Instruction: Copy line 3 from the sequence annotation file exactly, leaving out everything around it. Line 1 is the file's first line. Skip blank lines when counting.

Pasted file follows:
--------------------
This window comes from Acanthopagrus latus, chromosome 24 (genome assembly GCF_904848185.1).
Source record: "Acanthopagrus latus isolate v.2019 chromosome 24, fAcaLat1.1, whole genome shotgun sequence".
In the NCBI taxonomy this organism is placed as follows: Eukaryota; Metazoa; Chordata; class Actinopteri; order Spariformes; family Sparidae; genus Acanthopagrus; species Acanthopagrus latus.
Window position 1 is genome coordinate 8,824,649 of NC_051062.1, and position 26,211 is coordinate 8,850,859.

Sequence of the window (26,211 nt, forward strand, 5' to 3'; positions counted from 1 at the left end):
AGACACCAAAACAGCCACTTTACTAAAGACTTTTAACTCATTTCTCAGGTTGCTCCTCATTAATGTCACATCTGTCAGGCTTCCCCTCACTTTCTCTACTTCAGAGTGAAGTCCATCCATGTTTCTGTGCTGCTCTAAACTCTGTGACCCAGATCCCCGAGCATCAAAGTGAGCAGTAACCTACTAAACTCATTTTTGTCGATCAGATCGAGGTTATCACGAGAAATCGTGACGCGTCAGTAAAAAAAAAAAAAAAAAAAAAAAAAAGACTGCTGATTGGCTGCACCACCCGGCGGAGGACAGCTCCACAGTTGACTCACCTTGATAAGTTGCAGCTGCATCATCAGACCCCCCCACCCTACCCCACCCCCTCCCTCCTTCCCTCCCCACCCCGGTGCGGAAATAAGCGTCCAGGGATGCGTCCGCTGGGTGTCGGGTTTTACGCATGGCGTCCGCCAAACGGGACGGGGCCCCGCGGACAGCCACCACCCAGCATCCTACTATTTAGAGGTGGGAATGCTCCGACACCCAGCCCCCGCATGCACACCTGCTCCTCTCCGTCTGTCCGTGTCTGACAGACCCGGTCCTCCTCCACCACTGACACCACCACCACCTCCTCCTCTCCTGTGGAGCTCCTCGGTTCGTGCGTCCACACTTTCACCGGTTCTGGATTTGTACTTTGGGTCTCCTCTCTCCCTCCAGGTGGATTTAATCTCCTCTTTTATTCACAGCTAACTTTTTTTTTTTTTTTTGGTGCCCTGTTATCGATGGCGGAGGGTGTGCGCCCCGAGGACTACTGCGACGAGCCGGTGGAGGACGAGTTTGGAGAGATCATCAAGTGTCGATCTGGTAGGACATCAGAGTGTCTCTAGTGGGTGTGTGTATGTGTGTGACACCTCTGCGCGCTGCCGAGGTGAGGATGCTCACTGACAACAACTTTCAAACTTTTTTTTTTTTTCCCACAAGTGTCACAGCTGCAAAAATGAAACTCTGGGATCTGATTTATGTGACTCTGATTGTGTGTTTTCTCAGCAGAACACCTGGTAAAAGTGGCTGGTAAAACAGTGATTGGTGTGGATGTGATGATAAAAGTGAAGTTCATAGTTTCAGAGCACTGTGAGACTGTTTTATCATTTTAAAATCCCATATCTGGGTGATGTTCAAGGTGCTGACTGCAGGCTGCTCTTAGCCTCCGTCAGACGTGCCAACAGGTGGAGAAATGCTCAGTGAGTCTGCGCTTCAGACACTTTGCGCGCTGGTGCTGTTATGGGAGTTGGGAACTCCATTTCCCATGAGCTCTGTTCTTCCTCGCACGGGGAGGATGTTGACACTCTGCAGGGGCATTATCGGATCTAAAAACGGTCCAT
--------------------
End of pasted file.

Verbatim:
In the NCBI taxonomy this organism is placed as follows: Eukaryota; Metazoa; Chordata; class Actinopteri; order Spariformes; family Sparidae; genus Acanthopagrus; species Acanthopagrus latus.